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Sci. Signal., 15 November 2011
Vol. 4, Issue 199, p. ra77
Programming T Cell Survival
The development of thymocytes in the thymus critically depends on signals through the T cell antigen receptor (TCR) and the receptor for the homeostatic cytokine interleukin-7 (IL-7). During development, thymocytes lose IL-7Rα but regain the receptor after they receive signals through the TCR in a process known as positive selection. When thymocytes leave the thymus as mature T lymphocytes and move to peripheral lymphoid organs, they still depend on TCR and IL-7R signaling for their survival. Sinclair et al. found that TCR signaling in developing thymocytes in the mouse activated the reexpression of Il7r and the reappearance of IL-7Rα on the cell surface. The abundance of surface IL-7Rα correlated with the strength of positive selection, and those T cells with the highest abundance of IL-7Rα had the greatest chance of survival in the periphery. In contrast, TCR signaling in peripheral T cells did not alter the abundance or function of IL-7Rα. Together, these data suggest that TCR-dependent regulation of IL-7Rα abundance on thymocytes determines the long-term survivability of the resulting T cells.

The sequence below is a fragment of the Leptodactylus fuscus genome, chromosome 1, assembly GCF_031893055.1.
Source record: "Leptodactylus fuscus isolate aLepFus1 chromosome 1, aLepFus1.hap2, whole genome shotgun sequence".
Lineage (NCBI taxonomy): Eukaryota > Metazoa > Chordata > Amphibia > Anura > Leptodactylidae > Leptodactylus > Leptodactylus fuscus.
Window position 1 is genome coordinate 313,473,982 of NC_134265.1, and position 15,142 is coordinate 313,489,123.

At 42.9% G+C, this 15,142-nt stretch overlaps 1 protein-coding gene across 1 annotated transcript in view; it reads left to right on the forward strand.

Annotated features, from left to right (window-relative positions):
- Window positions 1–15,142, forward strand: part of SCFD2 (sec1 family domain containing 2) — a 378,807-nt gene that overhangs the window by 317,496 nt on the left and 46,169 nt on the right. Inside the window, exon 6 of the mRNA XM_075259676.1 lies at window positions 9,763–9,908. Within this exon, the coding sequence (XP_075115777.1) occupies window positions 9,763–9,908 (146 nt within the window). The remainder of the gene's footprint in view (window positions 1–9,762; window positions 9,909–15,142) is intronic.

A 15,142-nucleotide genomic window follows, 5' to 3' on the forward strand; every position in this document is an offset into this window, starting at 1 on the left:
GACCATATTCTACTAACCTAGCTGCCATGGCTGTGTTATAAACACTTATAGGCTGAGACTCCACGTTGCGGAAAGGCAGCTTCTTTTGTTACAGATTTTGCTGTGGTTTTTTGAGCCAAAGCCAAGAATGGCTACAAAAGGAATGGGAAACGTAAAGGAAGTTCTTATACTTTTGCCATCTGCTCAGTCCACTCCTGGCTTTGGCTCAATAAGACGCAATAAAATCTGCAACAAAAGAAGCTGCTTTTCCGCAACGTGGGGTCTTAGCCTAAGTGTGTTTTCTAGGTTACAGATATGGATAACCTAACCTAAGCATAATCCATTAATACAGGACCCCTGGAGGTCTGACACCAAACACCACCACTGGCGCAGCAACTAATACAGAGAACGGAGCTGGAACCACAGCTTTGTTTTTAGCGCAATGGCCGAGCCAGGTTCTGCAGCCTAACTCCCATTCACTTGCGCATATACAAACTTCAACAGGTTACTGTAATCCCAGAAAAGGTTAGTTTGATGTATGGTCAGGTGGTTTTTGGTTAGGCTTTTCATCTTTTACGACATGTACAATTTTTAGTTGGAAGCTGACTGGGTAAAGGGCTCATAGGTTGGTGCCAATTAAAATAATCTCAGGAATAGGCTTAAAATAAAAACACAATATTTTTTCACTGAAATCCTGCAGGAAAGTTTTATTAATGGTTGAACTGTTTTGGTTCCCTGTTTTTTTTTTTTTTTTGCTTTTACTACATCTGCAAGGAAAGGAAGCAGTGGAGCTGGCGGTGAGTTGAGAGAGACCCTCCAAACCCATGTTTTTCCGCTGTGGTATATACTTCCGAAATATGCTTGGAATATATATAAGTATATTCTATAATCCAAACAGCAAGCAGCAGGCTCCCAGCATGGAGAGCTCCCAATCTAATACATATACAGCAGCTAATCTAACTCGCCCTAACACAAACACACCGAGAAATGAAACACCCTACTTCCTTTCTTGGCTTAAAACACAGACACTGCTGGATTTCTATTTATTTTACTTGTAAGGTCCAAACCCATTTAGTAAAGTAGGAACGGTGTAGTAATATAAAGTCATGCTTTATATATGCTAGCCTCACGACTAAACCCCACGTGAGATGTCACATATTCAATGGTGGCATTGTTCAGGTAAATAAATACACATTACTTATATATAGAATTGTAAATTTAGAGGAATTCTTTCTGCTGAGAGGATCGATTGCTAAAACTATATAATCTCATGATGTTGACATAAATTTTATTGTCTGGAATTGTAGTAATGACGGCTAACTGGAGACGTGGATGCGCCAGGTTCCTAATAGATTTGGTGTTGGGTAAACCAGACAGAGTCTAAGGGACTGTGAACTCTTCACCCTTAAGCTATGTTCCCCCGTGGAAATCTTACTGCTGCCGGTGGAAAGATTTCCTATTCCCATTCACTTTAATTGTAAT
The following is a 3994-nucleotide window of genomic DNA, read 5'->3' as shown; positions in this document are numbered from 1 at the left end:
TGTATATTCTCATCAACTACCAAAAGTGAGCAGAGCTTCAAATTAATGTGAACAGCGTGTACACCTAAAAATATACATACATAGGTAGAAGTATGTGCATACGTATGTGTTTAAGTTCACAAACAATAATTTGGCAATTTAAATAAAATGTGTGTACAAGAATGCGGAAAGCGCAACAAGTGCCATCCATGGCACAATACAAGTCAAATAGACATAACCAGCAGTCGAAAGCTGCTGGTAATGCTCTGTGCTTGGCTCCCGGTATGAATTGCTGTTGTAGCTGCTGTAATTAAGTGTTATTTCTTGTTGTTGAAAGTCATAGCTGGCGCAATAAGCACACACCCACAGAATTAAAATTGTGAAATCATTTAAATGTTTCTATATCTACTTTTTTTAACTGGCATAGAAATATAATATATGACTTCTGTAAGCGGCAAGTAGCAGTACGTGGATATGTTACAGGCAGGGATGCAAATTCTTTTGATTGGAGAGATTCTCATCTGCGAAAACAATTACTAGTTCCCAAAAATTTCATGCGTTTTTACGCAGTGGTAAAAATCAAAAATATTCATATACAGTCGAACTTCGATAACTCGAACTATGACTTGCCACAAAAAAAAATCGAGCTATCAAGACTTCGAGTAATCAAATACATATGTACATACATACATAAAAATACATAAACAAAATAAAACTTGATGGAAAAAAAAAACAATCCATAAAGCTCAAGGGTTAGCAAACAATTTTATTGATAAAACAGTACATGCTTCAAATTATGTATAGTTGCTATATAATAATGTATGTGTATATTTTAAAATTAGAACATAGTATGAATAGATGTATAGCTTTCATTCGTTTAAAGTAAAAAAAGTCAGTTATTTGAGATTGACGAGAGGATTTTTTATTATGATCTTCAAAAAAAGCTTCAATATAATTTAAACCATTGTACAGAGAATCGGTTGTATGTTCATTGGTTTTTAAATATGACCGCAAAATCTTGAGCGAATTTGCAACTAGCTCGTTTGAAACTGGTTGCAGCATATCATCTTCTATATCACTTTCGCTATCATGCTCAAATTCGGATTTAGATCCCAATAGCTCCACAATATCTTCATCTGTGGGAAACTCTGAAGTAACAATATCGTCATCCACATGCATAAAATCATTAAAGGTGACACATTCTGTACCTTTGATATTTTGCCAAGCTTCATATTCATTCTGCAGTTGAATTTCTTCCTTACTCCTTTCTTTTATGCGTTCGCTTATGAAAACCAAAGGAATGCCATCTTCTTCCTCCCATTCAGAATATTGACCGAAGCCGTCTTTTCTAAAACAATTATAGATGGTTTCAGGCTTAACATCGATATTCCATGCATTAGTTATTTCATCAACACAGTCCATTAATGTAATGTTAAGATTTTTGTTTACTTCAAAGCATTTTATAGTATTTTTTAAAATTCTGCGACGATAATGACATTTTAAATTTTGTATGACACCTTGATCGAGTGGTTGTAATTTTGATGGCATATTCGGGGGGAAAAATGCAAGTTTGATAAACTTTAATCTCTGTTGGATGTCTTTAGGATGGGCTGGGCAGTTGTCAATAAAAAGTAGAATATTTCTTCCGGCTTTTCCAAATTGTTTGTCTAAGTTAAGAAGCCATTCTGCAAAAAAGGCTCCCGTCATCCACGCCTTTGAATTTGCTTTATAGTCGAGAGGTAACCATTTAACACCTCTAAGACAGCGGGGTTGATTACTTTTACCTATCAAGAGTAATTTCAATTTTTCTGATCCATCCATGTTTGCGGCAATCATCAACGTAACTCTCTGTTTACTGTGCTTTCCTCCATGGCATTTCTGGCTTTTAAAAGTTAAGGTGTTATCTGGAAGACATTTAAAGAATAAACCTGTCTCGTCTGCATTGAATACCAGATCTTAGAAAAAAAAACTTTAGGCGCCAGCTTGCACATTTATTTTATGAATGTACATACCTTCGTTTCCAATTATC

Citation: C. Sinclair, M. Saini, I. Schim van der Loeff, S. Sakaguchi, B. Seddon, The Long-Term Survival Potential of Mature T Lymphocytes Is Programmed During Development in the Thymus. Sci. Signal.4, ra77 (2011).
CD8 Lineage-specific Regulation of Interleukin-7 Receptor Expression by the Transcriptional Repressor Gfi1.
D. L. Ligons, C. Tuncer, B. A. Linowes, I. M. Akcay, S. Kurtulus, E. Deniz, B. Atasever Arslan, S. I. Cevik, H. R. Keller, M. A. Luckey, et al. (2012)
J. Biol. Chem.
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